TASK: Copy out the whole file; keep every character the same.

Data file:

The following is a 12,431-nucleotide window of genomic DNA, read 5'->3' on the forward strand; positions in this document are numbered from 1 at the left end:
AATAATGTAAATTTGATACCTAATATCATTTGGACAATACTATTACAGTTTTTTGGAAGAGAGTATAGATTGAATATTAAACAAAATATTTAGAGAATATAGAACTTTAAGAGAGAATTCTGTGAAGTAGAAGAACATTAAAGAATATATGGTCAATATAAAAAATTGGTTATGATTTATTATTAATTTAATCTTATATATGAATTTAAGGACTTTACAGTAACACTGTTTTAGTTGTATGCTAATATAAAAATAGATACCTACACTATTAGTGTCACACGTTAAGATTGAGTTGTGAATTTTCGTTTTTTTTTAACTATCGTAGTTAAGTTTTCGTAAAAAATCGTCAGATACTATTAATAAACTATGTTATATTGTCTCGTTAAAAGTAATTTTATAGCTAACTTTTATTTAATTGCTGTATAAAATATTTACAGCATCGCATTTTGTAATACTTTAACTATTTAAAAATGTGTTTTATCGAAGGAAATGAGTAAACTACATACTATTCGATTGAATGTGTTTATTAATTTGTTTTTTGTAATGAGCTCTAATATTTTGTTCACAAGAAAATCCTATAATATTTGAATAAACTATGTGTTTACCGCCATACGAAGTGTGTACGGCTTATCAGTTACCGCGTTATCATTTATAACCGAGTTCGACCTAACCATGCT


The following is a 12,431-nucleotide window of genomic DNA, read 5'->3' on the forward strand; positions in this document are numbered from 1 at the left end:
AATAATGTAAATTTGATACCTAATATCATTTGGACAATACTATTACAGTTTTTTGGAAGAGAGTATAGATTGAATATTAAACAAAATATTTAGAGAATATAGAACTTTAAGAGAGAATTCTGTGAAGTAGAAGAACATTAAAGAATATATGGTCAATATAAAAAATTGGTTATGATTTATTATTAATTTAATCTTATATATGAATTTAAGGACTTTACAGTAACACTGTTTTAGTTGTATGCTAATATAAAAATAGATACCTACACTATTAGTGTCACACGTTAAGATTGAGTTGTGAATTTTCGTTTTTTTTTAACTATCGTAGTTAAGTTTTCGTAAAAAATCGTCAGATACTATTAATAAACTATGTTATATTGTCTCGTTAAAAGTAATTTTATAGCTAACTTTTATTTAATTGCTGTATAAAATATTTACAGCATCGCATTTTGTAATACTTTAACTATTTAAAAATGTGTTTTATCGAAGGAAATGAGTAAACTACATACTATTCGATTGAATGTGTTTATTAATTTGTTTTTTGTAATGAGCTCTAATATTTTGTTCACAAGAAAATCCTATAATATTTGAATAAACTATGTGTTTACCGCCATACGAAGTGTGTACGGCTTATCAGTTACCGCGTTATCATTTATAACCGAGTTCGACCTAACCATGCT